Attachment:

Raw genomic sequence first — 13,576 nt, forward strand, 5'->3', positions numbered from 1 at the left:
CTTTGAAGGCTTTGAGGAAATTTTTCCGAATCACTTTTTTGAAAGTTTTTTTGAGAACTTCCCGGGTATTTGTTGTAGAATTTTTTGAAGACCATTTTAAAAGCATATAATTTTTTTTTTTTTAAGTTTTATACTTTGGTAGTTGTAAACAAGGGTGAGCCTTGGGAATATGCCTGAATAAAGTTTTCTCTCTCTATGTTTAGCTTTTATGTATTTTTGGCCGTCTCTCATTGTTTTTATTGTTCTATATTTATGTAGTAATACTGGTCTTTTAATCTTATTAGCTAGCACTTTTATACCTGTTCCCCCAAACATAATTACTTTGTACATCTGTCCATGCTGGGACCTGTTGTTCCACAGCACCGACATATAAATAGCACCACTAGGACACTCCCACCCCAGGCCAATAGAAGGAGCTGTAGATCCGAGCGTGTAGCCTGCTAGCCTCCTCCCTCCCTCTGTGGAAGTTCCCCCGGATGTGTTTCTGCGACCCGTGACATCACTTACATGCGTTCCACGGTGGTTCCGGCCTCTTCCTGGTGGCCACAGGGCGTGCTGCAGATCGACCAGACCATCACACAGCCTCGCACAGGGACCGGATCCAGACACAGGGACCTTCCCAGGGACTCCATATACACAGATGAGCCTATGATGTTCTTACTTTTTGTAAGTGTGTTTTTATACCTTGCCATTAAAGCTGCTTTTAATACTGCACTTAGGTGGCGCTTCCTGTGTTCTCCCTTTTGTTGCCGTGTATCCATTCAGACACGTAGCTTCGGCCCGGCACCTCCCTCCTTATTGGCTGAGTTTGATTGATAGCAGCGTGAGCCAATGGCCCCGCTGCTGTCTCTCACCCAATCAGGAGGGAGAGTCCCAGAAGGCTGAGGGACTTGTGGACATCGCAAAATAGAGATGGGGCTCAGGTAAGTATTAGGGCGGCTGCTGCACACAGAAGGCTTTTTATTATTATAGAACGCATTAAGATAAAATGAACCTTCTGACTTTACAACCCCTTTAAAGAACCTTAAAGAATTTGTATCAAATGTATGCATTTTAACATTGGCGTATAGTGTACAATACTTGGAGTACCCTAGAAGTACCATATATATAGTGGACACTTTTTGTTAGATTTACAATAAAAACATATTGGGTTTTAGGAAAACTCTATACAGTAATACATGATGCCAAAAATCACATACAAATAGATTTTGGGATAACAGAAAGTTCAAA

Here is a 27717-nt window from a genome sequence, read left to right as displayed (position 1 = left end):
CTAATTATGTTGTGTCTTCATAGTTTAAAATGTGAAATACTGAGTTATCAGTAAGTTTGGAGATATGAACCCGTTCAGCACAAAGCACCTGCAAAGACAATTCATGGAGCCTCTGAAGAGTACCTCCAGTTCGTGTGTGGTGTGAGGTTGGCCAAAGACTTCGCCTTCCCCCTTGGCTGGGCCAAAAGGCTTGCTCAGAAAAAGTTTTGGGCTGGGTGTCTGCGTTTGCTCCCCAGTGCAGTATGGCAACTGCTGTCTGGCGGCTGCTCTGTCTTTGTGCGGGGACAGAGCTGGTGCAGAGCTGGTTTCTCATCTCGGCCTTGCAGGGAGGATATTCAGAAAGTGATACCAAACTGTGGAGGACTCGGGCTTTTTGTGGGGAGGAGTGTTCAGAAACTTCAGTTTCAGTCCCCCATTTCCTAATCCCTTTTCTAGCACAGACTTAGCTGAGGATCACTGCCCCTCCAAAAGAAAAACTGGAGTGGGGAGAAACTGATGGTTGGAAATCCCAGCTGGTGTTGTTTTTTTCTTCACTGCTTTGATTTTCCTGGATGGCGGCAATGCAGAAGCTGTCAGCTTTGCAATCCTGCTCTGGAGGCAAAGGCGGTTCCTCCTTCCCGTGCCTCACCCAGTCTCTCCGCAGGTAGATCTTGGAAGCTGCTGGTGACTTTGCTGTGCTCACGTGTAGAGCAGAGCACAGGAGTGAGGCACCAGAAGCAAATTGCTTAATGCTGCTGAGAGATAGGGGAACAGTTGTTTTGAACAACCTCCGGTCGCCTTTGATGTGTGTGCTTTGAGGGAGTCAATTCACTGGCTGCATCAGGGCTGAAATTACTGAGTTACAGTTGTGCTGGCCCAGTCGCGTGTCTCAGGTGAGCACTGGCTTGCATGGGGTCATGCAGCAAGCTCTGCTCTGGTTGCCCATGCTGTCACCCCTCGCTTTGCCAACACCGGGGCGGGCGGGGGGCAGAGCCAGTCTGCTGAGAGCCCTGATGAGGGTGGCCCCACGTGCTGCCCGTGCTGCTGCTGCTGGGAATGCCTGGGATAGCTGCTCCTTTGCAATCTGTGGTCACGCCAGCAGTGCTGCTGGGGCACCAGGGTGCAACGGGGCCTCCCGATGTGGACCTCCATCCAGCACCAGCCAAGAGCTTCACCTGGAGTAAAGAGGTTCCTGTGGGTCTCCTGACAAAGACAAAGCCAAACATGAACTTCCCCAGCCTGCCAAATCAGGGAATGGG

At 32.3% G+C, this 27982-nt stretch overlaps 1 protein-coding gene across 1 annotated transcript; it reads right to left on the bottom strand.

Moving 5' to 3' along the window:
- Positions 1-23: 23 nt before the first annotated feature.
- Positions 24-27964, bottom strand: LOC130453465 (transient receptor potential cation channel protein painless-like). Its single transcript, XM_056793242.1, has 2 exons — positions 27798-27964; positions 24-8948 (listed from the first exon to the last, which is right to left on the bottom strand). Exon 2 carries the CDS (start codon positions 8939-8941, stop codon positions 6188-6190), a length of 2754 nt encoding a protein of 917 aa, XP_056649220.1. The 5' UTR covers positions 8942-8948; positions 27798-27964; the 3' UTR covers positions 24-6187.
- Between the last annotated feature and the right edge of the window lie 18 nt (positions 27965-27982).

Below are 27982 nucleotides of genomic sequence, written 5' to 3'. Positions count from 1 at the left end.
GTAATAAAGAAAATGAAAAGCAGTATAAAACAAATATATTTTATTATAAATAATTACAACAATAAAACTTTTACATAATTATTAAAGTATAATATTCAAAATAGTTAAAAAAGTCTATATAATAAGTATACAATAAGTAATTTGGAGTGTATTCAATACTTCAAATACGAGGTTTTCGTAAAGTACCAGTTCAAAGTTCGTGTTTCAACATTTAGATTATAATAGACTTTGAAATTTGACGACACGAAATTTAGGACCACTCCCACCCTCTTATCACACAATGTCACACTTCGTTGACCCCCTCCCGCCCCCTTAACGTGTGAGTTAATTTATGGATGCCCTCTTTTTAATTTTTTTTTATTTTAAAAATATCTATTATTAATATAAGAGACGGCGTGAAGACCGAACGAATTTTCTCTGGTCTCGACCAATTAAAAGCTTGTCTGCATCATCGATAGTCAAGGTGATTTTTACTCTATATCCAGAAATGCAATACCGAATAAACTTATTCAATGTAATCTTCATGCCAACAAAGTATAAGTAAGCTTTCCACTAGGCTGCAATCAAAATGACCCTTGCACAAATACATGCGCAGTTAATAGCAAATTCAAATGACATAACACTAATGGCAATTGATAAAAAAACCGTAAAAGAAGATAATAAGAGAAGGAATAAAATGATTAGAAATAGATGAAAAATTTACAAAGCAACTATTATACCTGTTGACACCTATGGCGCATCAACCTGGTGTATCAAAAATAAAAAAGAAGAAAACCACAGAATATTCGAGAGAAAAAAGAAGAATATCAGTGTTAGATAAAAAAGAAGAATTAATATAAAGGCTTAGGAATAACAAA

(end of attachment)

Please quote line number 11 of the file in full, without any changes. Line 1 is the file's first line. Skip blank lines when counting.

GTAATAAAGAAAATGAAAAGCAGTATAAAACAAATATATTTTATTATAAATAATTACAACAATAAAACTTTTACATAATTATTAAAGTATAATATTCAAAATAGTTAAAAAAGTCTATATAATAAGTATACAATAAGTAATTTGGAGTGTATTCAATACTTCAAATACGAGGTTTTCGTAAAGTACCAGTTCAAAGTTCGTGTTTCAACATTTAGATTATAATAGACTTTGAAATTTGACGACACGAAATTTAGGACCACTCCCACCCTCTTATCACACAATGTCACACTTCGTTGACCCCCTCCCGCCCCCTTAACGTGTGAGTTAATTTATGGATGCCCTCTTTTTAATTTTTTTTTATTTTAAAAATATCTATTATTAATATAAGAGACGGCGTGAAGACCGAACGAATTTTCTCTGGTCTCGACCAATTAAAAGCTTGTCTGCATCATCGATAGTCAAGGTGATTTTTACTCTATATCCAGAAATGCAATACCGAATAAACTTATTCAATGTAATCTTCATGCCAACAAAGTATAAGTAAGCTTTCCACTAGGCTGCAATCAAAATGACCCTTGCACAAATACATGCGCAGTTAATAGCAAATTCAAATGACATAACACTAATGGCAATTGATAAAAAAACCGTAAAAGAAGATAATAAGAGAAGGAATAAAATGATTAGAAATAGATGAAAAATTTACAAAGCAACTATTATACCTGTTGACACCTATGGCGCATCAACCTGGTGTATCAAAAATAAAAAAGAAGAAAACCACAGAATATTCGAGAGAAAAAAGAAGAATATCAGTGTTAGATAAAAAAGAAGAATTAATATAAAGGCTTAGGAATAACAAA